The NIBIN (National Integrated Ballistics Information Network) system is 22 years old, but a recent upgrade from 2D to 3D images has made it more effective in helping the Bureau of Alcohol, Tobacco, Firearms and Explosives — and its state and local partners — catch shooters than it ever was before.
NIBIN takes images of cartridges recovered from crime scenes or test-fired by law enforcement. Specifically, it captures three areas of interest where the firing of a gun leaves unique marks on the cartridge case. Those are the firing pin impression, the breach face marks left on the head of the case when the gun is fired, and the ejector mark left when the cartridge is ejected from a semi-automatic weapon.
When NIBIN first came out, those images were two dimensional, and harder to match up.
“When you made an association in the database, you still needed a firearms examiner to take a look at the physical evidence and make the final connection, what we call the NIBIN hit,” said Chris Amon, chief of firearms operations at ATF. “Now what has evolved throughout the past five years to HD 3D technology upgrades, is we now have the ability to make what we call a NIBIN lead, which is an association made through technology on the screen by a qualified technician or an examiner. And we’re able to push that lead in real time out to investigators, so they can start their investigation without having to wait for the final confirmation.”
Amon said less than 2% of NIBIN leads have to be confirmed in court. In those cases, a firearm examiner would still have to verify the conclusion of the NIBIN system. But by shifting that process to the back end of the investigation, it means ATF can get more information in the hands of investigators within 24 to 48 hours.
But NIBIN’s accuracy isn’t the only thing that’s improved since the upgrades. Amon said the hit ratio, the percentage of leads generated in relation to data uploaded, has risen from around 3% to an average of 15-20%, and as high as 40% in certain cities.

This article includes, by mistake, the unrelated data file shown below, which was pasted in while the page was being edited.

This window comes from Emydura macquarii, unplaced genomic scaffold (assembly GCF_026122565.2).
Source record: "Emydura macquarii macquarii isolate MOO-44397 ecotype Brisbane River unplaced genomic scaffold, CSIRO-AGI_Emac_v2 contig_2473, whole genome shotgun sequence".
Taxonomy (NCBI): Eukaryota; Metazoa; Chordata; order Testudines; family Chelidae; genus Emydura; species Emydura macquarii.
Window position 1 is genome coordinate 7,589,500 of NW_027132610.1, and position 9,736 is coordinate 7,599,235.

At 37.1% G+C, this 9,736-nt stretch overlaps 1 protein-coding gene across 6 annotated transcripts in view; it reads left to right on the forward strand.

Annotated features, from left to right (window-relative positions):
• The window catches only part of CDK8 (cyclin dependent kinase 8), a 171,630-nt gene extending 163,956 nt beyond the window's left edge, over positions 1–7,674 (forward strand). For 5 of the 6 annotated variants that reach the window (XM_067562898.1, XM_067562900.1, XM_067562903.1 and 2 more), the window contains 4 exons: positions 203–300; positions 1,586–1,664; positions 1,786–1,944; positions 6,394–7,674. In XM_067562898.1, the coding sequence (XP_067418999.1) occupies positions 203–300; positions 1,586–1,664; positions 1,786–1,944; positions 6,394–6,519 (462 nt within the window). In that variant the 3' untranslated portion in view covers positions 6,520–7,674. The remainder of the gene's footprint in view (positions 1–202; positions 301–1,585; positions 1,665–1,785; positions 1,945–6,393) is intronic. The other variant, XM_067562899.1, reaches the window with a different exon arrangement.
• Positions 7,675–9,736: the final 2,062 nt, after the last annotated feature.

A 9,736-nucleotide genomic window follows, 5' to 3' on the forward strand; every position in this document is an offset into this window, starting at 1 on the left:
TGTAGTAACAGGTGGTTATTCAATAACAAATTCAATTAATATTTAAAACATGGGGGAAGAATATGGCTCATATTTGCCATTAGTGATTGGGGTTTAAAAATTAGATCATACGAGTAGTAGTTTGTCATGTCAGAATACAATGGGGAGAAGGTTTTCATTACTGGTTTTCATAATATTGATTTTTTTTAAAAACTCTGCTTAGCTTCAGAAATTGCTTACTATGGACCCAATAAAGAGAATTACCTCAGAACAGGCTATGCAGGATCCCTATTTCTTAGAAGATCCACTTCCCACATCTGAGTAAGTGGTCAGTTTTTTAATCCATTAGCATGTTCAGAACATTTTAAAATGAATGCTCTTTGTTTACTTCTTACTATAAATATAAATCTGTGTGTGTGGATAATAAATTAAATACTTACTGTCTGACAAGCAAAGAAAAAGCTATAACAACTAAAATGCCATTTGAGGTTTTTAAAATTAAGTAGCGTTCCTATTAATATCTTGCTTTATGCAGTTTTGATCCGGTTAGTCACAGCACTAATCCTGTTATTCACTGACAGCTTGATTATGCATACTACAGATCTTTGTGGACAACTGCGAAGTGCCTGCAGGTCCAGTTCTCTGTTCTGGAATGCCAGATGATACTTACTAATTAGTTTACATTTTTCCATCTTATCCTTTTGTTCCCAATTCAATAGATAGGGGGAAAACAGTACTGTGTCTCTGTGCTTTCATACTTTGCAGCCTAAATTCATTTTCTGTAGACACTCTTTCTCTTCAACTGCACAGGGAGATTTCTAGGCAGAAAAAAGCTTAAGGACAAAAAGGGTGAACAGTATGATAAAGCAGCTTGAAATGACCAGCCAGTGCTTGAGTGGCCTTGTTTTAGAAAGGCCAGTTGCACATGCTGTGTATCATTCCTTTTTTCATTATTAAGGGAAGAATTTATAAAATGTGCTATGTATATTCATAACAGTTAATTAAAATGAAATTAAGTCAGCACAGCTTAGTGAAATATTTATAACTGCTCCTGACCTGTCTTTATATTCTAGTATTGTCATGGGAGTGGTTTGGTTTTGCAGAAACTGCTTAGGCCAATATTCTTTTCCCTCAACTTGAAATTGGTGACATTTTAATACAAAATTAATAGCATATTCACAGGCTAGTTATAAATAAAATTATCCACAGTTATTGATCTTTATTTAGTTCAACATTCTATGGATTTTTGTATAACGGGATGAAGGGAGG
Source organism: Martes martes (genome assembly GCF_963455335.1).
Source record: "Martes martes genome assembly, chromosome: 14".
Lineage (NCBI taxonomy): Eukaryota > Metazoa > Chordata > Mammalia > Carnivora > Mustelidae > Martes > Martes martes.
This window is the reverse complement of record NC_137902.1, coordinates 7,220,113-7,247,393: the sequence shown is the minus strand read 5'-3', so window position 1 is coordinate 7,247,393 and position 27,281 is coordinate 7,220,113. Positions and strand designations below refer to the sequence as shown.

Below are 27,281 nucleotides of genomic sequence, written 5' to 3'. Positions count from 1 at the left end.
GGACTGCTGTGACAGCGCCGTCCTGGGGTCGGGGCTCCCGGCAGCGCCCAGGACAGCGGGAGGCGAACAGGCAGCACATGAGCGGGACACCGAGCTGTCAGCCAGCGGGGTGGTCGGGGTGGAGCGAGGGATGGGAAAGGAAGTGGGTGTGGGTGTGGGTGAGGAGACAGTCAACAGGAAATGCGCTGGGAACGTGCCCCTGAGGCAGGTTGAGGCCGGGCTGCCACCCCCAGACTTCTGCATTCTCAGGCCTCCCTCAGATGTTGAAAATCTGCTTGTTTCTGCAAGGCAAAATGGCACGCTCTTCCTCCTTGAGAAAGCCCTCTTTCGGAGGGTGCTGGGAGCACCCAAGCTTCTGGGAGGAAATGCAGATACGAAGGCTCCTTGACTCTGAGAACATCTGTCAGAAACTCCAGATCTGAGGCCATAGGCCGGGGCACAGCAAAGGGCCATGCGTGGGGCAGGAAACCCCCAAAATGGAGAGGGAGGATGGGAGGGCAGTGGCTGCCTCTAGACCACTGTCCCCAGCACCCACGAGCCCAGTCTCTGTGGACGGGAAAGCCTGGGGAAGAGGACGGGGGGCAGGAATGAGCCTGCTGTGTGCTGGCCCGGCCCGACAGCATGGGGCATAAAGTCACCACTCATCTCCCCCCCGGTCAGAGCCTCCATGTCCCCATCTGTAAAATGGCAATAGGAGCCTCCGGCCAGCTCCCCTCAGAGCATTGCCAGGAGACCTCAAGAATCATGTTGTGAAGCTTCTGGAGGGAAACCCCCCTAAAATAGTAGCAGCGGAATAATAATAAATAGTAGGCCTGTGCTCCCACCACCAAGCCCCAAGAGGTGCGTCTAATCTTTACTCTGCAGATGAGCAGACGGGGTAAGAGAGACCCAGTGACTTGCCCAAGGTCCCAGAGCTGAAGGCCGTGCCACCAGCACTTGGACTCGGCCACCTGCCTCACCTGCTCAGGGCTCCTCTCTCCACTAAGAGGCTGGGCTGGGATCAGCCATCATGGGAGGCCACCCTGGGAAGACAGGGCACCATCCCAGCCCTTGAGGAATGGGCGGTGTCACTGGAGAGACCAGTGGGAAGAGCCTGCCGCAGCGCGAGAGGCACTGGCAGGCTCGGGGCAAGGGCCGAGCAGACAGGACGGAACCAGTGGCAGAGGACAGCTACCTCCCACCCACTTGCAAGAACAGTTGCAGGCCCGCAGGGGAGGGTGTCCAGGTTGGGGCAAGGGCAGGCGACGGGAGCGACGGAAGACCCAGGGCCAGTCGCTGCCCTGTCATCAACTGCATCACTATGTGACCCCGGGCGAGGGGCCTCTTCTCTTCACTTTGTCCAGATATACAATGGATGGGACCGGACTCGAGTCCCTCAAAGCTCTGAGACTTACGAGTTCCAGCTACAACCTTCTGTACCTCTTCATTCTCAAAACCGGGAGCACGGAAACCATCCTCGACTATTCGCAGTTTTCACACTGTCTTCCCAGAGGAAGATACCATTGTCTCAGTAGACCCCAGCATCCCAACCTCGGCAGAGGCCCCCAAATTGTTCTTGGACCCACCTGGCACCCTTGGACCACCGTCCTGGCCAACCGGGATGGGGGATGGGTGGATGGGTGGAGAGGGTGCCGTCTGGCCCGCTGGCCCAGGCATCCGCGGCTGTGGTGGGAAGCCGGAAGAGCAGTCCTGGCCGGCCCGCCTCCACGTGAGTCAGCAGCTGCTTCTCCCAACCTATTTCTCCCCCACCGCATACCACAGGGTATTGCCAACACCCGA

And even if no lead is generated, that data point is now within NIBIN’s database, which can help solve future crimes, or identify suspects down the road.
“Let’s say that there’s a homicide scene and the officers and crime scene technicians arrive, and they find cartridge cases on the scene. They’ll recover those cartridge cases, bring them either to a laboratory or … their local NIBIN site,” Amon said. “Let’s say there’s no association. So the technician reviews the database and there’s no leads that are found. There’s no association made in the database. So let’s say a firearm was recovered during a traffic stop two days later, in the waistband of an individual. That firearm will then be test fired, that exemplar cartridge case will be uploaded into NIBEN, that technician will now review and will be able to make that correlation between the test fire firearm and the homicide that occurred two days earlier.”
And NIBIN’s database is huge. These 3D images take up more space than the old two-dimensional ones, and as the program expands, more images are coming in every day. Amon said ATF uploaded 205,000 images into NIBIN in 2015. In 2019, ATF is on track for almost 400,000 images.
NIBIN’s database currently operates on two physical servers, one on each coast. But ATF plans to move to cloud-based architecture by 2020, in order to more easily scale up its ability to expand its server pace, as well as reduce latency and relieve stress on the servers.
“When everybody’s searching at the same time, the servers can experience stress. So we believe going to the cloud, the ability to expand that space far easier, then we can do that now will help with the speed of the network,” Amon said. “It currently takes about eight minutes to capture the image. And then it takes a technician anywhere from the low end — 15 minutes — to the high end — 45 minutes — to search the database and make those associations so they can find the lead.”